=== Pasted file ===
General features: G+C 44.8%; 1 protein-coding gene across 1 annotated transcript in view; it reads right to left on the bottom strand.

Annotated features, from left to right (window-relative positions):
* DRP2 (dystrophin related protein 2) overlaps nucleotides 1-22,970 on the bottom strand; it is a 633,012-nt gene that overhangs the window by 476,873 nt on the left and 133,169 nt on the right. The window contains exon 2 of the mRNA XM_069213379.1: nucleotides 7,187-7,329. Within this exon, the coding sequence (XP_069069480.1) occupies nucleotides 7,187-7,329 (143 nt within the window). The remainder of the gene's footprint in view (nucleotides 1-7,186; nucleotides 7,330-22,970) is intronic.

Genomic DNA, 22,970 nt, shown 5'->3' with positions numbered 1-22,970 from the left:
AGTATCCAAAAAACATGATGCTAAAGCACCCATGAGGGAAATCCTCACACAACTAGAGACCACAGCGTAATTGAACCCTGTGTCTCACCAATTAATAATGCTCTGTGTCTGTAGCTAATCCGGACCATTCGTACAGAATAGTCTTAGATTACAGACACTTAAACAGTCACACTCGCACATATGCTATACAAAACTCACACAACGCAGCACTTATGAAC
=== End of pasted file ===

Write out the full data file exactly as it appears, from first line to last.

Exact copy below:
General features: G+C 44.8%; 1 protein-coding gene across 1 annotated transcript in view; it reads right to left on the bottom strand.

Annotated features, from left to right (window-relative positions):
* DRP2 (dystrophin related protein 2) overlaps nucleotides 1-22,970 on the bottom strand; it is a 633,012-nt gene that overhangs the window by 476,873 nt on the left and 133,169 nt on the right. The window contains exon 2 of the mRNA XM_069213379.1: nucleotides 7,187-7,329. Within this exon, the coding sequence (XP_069069480.1) occupies nucleotides 7,187-7,329 (143 nt within the window). The remainder of the gene's footprint in view (nucleotides 1-7,186; nucleotides 7,330-22,970) is intronic.

Genomic DNA, 22,970 nt, shown 5'->3' with positions numbered 1-22,970 from the left:
AGTATCCAAAAAACATGATGCTAAAGCACCCATGAGGGAAATCCTCACACAACTAGAGACCACAGCGTAATTGAACCCTGTGTCTCACCAATTAATAATGCTCTGTGTCTGTAGCTAATCCGGACCATTCGTACAGAATAGTCTTAGATTACAGACACTTAAACAGTCACACTCGCACATATGCTATACAAAACTCACACAACGCAGCACTTATGAAC